Help me trim an 'f'

Jennifer's picture

I need to trim the tail from an italic lowercase f using monotype modern bold italic ('original' below). It isn't my preference to do so, but it is the lesser of 2 evils on a project with a fast-approaching deadline. Which of these do you think works? Do you think it should taper at all? Or should it be the same width right to the bottom?

Here are pics for the original, 1 (some), 2 (less), 3 (less still).

Alternately, could anyone suggest a lowercase f that doesn't have a tail that would match this?
thanks in advance!
Jennifer

jupiterboy's picture

I don't have your perspective on this, and please consider that I am not a type designer…

You may have trouble keeping the descender depth right while trying to keep the weight right as well. One option might be to build some haphazard swash character and avoid the descender completely.

I'm sure someone will bring it to our attention if this a particularly awful idea.

Jennifer's picture

That's a neat idea!

I'm not a type designer either, clearly. :)

Nick Shinn's picture

Check out Old Standard's treatment (scroll to bottom for download).

http://www.thessalonica.org.ru/en/fonts.html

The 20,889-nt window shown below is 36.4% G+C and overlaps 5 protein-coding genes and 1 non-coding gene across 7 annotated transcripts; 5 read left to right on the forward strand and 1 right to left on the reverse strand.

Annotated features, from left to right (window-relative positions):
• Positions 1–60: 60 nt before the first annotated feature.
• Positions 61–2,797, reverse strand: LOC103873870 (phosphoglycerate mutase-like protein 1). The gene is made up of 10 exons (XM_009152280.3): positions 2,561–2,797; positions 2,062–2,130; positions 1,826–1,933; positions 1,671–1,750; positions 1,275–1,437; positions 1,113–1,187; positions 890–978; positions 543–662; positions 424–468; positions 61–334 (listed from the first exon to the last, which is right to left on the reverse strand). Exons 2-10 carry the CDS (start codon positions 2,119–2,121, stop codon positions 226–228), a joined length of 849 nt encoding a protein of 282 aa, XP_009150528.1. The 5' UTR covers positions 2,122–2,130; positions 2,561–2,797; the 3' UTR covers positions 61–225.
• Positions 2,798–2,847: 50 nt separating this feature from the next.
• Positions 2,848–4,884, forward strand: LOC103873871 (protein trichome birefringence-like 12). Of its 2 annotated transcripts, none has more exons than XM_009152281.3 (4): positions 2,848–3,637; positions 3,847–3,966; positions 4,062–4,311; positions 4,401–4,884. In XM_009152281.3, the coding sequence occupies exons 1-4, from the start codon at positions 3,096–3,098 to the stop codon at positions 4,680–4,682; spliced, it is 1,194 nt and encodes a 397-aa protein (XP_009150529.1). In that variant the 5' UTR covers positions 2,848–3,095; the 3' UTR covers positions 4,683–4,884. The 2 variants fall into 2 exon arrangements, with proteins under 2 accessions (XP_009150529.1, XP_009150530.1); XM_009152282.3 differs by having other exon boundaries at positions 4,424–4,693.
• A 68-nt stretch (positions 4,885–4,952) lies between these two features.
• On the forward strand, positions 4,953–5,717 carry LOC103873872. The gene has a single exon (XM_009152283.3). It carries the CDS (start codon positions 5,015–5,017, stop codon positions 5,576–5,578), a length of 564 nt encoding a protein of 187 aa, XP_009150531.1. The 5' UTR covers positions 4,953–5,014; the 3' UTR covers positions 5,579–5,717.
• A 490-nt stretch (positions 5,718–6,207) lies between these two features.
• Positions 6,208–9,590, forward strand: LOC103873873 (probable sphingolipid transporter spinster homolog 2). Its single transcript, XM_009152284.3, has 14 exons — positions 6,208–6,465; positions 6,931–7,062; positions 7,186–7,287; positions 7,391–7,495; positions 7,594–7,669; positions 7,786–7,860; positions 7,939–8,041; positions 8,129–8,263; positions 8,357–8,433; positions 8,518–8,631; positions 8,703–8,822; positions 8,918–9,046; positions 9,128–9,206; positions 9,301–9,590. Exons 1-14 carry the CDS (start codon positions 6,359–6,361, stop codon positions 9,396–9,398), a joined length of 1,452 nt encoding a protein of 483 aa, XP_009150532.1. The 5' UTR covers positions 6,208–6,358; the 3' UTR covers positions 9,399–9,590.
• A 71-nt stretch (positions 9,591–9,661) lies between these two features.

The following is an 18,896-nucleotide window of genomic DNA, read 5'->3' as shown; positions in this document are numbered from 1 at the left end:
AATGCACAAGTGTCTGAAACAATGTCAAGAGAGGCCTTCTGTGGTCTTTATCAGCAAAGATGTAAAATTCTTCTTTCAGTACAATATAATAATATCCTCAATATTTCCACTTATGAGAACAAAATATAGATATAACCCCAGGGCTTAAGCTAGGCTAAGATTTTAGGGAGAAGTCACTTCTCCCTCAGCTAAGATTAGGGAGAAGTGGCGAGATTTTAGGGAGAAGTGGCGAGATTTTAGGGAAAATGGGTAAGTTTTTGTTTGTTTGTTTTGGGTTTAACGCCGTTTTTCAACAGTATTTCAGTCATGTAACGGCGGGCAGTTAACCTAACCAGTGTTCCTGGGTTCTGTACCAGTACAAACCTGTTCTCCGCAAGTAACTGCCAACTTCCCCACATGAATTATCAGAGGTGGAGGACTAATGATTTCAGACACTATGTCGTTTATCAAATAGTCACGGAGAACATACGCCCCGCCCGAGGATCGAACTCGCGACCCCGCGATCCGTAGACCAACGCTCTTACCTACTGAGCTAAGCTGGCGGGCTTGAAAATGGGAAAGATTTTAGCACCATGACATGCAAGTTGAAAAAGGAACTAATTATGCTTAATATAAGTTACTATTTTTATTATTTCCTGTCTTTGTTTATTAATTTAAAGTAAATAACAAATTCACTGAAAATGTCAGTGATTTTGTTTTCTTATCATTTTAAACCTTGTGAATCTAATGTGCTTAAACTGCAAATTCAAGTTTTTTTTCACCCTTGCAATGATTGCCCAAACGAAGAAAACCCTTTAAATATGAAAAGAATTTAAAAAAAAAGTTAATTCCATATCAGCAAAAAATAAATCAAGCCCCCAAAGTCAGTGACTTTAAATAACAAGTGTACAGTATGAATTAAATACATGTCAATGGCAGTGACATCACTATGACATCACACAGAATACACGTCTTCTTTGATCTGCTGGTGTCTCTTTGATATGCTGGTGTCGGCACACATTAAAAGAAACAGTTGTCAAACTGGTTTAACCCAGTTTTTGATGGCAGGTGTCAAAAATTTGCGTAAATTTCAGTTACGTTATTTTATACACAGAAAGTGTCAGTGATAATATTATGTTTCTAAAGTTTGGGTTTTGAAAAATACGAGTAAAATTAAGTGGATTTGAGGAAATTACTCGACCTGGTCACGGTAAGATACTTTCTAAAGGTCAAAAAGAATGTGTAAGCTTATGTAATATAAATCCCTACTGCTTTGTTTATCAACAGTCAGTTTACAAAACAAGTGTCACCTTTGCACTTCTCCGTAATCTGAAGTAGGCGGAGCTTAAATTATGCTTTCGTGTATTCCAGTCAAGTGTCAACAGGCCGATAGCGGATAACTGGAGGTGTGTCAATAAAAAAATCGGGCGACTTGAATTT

Jennifer's picture

Wow. Problem solved. :)

thanks Nick!

cerulean's picture

If you have to crop it, I think it should be at the baseline. Leaving any more just calls attention to what's missing.

Bert Vanderveen's picture

Yeah, the recognizable part of a typeface (glyphs in this case) is the upper part. There is a classic test, where they cut off either the bottom half of a line of type or the upper half. ANd then let people read these lines.
Most of the recognition aspects are in the upper parts.

Personal opinion: cut off at baseline does it for me.

. . .
Bert Vanderveen BNO

Jennifer's picture

I did try trimming at the baseline, but the result looks confused, as though the f belongs to a different family altogether. It kind of kills the 'lively' in it. The descender, even trimmed flat, still contributes grace and movement. Here is the trimmed version in (partial) context. It feels right to me.

ps. I am aware of and addressing other inconsistencies in this piece :)

Nick Shinn's picture

It looks great, especially the way you've integrated it into the design, which apparently was the whole point of the exercise.
It's nice that it's at a slightly different angle--puts some tension in the layout and gets it moving.

Jennifer's picture

Thanks Nick!

Here is the original, which some found confusing. I liked the hook, but I suppose it could be too show-offy. At any rate, I'm fine with the change and I so appreciate your input.

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